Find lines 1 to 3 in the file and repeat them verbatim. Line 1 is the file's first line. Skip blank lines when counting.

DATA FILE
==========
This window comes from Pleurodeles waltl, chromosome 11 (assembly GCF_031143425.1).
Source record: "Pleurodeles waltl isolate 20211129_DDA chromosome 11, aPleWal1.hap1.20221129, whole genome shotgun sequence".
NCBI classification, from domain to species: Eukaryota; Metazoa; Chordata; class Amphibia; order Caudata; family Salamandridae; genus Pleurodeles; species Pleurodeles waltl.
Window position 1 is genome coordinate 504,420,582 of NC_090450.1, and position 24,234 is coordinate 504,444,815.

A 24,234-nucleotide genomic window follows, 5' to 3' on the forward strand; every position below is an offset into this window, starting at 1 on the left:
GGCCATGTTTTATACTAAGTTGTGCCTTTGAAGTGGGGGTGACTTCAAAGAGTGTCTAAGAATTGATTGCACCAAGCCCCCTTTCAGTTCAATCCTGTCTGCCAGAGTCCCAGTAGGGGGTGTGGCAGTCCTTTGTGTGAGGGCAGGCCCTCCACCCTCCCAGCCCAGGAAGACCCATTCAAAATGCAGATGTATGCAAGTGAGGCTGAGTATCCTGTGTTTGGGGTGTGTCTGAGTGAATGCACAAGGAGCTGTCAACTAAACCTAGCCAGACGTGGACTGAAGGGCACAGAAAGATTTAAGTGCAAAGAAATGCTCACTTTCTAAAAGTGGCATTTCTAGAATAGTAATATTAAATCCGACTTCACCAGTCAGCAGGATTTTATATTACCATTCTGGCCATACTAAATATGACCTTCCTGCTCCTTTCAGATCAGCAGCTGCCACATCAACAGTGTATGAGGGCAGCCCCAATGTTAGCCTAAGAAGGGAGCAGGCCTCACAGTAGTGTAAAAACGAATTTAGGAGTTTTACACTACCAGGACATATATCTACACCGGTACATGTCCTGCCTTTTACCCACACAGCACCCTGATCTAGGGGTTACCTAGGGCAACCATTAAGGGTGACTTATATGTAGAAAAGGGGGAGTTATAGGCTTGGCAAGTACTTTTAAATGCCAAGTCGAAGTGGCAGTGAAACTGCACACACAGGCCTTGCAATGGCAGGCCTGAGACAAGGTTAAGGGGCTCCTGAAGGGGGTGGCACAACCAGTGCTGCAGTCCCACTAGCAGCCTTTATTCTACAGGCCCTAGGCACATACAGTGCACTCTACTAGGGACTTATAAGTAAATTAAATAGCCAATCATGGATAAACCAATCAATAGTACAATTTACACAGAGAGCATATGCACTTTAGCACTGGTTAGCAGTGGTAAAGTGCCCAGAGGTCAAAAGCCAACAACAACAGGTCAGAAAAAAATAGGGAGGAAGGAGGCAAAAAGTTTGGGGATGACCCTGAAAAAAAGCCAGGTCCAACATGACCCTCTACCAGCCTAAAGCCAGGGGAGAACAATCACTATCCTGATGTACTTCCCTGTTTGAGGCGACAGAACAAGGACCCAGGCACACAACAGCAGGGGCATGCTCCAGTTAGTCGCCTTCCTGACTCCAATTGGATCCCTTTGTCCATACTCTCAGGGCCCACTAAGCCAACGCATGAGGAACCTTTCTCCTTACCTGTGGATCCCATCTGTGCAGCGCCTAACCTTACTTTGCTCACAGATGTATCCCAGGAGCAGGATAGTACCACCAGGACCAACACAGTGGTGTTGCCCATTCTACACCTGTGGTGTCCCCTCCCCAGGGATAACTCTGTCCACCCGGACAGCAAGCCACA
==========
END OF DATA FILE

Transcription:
This window comes from Pleurodeles waltl, chromosome 11 (assembly GCF_031143425.1).
Source record: "Pleurodeles waltl isolate 20211129_DDA chromosome 11, aPleWal1.hap1.20221129, whole genome shotgun sequence".
NCBI classification, from domain to species: Eukaryota; Metazoa; Chordata; class Amphibia; order Caudata; family Salamandridae; genus Pleurodeles; species Pleurodeles waltl.